“Final inspections done by the city have no correlation with real estate transactions,” said Brandi Pahl, Chief Communications Officer for the City of Indianapolis Department of Business & Neighborhood Services. “I think the important thing to clarify is a final inspection by the city is not the same as a home inspection. BNS does not do home inspections for real estate transactions.”
Pahl also said the city followed all inspection procedures as set forth in city-county code.
When Call 6 Investigates asked what the city has in place to protect homeowners from moving into a property that is unsafe, Pahl said city ordinance requires contractors to be licensed, bonded and insured.
“There are also ordinance requirements for when someone needs to obtain a building permit, as well as when a building inspection must be scheduled,” said Pahl.
Last year, the city created several enforcement inspector positions who are solely focused on finding and stopping unpermitted work, as well as work done by unlicensed contractors.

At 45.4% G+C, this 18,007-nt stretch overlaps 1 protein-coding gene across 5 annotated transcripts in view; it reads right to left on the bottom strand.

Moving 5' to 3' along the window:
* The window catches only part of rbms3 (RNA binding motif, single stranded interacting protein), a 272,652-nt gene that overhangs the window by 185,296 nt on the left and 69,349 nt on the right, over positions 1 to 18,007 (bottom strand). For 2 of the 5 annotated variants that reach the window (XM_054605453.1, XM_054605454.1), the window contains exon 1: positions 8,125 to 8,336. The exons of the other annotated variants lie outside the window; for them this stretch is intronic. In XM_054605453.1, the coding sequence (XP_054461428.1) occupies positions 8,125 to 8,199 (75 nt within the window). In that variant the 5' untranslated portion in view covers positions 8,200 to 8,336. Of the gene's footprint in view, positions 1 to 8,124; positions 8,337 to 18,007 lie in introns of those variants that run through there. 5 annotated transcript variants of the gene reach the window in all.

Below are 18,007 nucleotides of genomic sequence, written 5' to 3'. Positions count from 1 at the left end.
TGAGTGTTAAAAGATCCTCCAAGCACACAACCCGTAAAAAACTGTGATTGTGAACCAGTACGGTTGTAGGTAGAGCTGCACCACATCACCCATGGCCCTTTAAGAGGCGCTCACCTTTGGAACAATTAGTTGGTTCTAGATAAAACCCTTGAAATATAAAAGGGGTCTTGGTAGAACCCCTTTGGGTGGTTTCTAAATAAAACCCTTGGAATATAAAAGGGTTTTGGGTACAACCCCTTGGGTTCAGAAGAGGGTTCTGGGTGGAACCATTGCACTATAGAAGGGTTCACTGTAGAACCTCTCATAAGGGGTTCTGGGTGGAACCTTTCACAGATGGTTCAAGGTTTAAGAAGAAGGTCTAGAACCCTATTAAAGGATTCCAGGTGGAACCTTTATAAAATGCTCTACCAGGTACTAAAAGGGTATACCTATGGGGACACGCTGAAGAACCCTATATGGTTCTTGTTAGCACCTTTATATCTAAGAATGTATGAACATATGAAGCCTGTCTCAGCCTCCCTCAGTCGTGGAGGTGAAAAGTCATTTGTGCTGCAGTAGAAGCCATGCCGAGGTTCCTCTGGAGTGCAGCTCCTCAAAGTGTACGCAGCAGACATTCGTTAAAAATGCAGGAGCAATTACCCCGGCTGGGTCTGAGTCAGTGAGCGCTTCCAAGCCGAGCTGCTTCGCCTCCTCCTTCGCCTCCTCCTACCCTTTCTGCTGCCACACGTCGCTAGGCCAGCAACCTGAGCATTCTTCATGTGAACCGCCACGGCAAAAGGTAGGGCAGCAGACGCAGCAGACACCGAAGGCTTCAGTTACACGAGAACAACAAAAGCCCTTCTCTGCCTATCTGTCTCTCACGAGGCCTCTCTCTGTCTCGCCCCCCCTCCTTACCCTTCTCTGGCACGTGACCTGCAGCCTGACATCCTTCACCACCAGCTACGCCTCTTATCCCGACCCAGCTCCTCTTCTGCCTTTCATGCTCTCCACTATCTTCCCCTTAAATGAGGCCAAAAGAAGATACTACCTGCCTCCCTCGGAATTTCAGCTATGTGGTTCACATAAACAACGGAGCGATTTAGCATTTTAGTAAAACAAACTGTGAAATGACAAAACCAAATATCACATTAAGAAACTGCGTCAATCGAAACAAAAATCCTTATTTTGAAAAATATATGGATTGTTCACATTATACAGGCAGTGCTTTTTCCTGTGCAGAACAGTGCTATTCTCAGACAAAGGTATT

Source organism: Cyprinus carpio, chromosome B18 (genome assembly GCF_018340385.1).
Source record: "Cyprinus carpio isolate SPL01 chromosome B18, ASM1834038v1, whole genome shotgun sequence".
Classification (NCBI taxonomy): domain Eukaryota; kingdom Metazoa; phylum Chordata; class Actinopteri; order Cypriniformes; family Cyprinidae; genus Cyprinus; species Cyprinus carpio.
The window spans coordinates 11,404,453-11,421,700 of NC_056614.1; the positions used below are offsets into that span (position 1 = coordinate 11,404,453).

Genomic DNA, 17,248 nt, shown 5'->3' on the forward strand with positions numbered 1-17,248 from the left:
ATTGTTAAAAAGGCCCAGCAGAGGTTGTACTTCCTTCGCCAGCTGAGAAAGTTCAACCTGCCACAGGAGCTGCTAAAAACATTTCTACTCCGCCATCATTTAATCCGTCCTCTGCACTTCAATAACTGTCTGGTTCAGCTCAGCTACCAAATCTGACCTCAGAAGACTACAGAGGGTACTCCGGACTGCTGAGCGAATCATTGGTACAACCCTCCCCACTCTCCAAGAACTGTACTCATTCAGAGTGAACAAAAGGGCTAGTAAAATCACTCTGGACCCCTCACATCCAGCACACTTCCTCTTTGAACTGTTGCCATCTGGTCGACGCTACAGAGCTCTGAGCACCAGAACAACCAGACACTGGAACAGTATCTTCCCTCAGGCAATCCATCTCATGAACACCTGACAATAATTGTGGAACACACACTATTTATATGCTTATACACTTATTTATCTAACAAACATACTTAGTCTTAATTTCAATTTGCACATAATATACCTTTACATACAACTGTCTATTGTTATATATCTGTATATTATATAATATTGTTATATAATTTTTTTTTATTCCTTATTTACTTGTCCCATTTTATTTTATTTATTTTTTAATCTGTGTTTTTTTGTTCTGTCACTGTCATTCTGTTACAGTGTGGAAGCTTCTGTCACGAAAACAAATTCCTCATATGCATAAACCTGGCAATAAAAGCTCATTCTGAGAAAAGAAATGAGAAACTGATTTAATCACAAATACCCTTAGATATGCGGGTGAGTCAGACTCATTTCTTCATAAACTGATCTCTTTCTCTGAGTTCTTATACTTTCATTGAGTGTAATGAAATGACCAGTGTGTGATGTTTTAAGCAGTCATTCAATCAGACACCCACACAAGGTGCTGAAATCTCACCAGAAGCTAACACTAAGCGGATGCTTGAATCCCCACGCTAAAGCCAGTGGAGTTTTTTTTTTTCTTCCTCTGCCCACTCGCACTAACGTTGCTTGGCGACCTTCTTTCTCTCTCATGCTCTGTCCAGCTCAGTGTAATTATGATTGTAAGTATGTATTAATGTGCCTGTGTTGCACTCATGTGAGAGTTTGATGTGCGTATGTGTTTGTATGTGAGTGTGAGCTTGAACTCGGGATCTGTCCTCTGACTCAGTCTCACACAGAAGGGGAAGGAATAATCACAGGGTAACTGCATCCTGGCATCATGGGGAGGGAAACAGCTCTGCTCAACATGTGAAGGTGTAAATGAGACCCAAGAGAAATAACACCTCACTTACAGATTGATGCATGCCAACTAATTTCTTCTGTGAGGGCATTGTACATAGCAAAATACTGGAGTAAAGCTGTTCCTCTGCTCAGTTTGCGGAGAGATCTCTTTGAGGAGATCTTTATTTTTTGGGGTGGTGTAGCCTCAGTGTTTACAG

Records show Blue Ridge Homes LLC and its registered agent, Roger Watson, are licensed for general contracting work in Marion County.
Permit records show Watson and Blue Ridge Homes have dozens of other new home projects in Marion County.
Call 6 Investigates stopped by the address listed for Blue Ridge Homes, which is a residential address in Franklin Township, and left a business card for Roger Watson.
Watson later provided the following statement to RTV6:
“Although the design and construction of the Lindauer home was initially approved by all applicable agencies of the City of Indianapolis, we acknowledge that the Lindauers were affected by other issues with the home. In good faith, we have mutually agreed to buy back the home to minimize the inconvenience to the Lindauer family during repairs. While recognizing that new home construction is not a perfect science, and that sometimes things don’t go as planned, we nonetheless stand behind our work and support our customers in a fair and compassionate way. We’ve tried hard to do so here."
The Lindauers said they signed an agreement on May 10 to sell back the home and close by June 14 and move out by August 1.